Andromeda’s tears

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My yacht, Cetus, gently rises and falls with the sea swell. It is a motion I find comforting, a feeling further enhanced by the occasional sound of muted splashes as the sea laps against the hull.

The sun is low, an orange globe, slowly sinking towards the far horizon; the one we crossed earlier in the day, when the sun was at its zenith.

It was hot then. Oppressively hot.

The raw heat sucked the moisture from our skin, from our mouths, from our lungs, like a vampire drains the blood from its victims. Leaving nothing but shrivelled carcasses of dried parchment in its wake.

Now, I sit on the quarter deck. A flame from the spout of a small Aladdin style genie lamp flickers in the faint breeze; its feeble light still reflects and refracts from the etched glasses and the silver of the pot, from which Cassiopeia is serving sweet Moroccan mint tea.

Casablanca is lost to us, far behind in the darkness, beyond that far horizon. Ahead, barely visible in the dwindling light, is another. One we shall sail over in the morrow, as we make headway for the island of Seriphos.

Upon whose shores Andromeda awaits for our arrival.

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Phineas, has let his mouth become quarrelsome with his head once more. The promise of marriage fades, tears run down Andromeda’s cheeks.

Cassiopeia demanded we make this passage, before Poseidon becomes enraged with Andromeda’s words and lets loose the wrath of his jealousy upon the innocence of the young girl.

Which is what brings us here, to the centre of the sea as the night falls.

The sun, I am sure will hiss and splutter as it dips itself into the dark waters of the Mediterranean. Perhaps not, but that is how it seems from my vantage point on this deck.

The mint tea is refreshing, revitalising. It replenishes that which the sun has drained from my body and Sucked from my skin and eyes.

I lean back, the night air is still and warm. It hangs almost immobile, just brushed by the lightest of night breezes. The silence it brings forms an accompanying peace.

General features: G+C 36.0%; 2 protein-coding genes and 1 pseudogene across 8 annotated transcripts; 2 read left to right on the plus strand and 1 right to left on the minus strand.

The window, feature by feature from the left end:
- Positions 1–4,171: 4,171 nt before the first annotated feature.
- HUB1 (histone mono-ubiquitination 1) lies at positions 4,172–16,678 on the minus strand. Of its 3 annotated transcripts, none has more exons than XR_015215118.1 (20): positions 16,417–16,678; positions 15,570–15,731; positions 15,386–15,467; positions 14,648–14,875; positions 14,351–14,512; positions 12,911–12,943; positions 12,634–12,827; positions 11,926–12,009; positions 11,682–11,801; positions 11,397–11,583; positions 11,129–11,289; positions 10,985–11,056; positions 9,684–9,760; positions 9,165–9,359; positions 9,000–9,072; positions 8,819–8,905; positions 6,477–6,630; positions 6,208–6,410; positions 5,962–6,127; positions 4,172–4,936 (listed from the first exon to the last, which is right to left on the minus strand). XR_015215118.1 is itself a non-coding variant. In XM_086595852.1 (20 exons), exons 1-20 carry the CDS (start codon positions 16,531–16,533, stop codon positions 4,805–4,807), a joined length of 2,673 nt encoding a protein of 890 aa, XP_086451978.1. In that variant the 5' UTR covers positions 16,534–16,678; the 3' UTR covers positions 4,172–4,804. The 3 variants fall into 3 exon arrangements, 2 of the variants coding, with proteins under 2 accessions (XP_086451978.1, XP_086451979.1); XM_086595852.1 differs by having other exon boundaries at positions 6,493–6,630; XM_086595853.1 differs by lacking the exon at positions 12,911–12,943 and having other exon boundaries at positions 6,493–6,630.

All is well with my world, for this moment.

Cassiopeia settles into the seat next to me, she rests her head against my shoulder.

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“Will we make landfall tomorrow, Cepheus?” she asks.

“If the winds be to our favour” I reply.

“Then I shall dry Andromedas tears” she says, kissing my neck gently.

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Georgina.

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Looking in the rear view mirror I could see her scribbling away, scribbles, shapes, stick men, stick cats, dogs, all sketched on small yellow sticky note squares. Some were now stuck to the door, others at odd angles on the window and, no doubt, many stuck to the back of my driver’s seat.

It was the quietest Georgina, my four year old daughter, had been all day. I kept glancing back, often taking my eyes from the road longer than I should, longer than was truly safe. But Georgina mesmerised me. The way her curly golden hair framed the pale unblemished skin of her face, the sparkle of her blue eyes and the way she bit down on her bottom corner of her lip as she concentrated on drawing with the brightly coloured felt tip pens on those little yellow pieces of paper.

I know, as her father I am somewhat prejudiced in saying she was the most beautiful child in the world; but that is my right, my unquestionable belief and my own undeniable truth. Yet, still I challenge anyone to declare Georgina is anything but stunningly gorgeous.
The radio was turned down low, the music nothing more than a gentle tempo, a harmonious accompaniment to the sound of the tyres rumbling over the tarmac.

After some time I was beginning to feel a little uncomfortable, neither Georgina nor I had uttered a word for the last ten or eleven miles. I think it is an adult thing, a sense of duty, a sense of being expected, obligated, to do something more than just sit in silence when you are charged with the care of a child.

So I spoke, hoping to engage Georgina in some form of conversation.
She was drawing with a day-glow pink pen when I asked “Do you like pink?”

“Yes” she replied, not looking away from her work.

“Is that your favourite colour?”

Georgina said “Yes. They are all my favourite colours. I like all the colours”.

“And what are you drawing?”

“A cow”

“What is your favourite animal?” I asked.

“I love all the animals”.

I was bemused, continuing I asked her “Which day do you like best?”
Georgina stopped colouring and lifted her head, her clear blue eyes looking directly at me. “I love every day Daddy, don’t you?” She smiled and settled back to her drawings.

I let her be, left her to sketch uninterrupted.

A large smile spread across my face as it dawned upon me, I had just been taught an amazing lesson by the innocence of a young child.

© Paul White 2015


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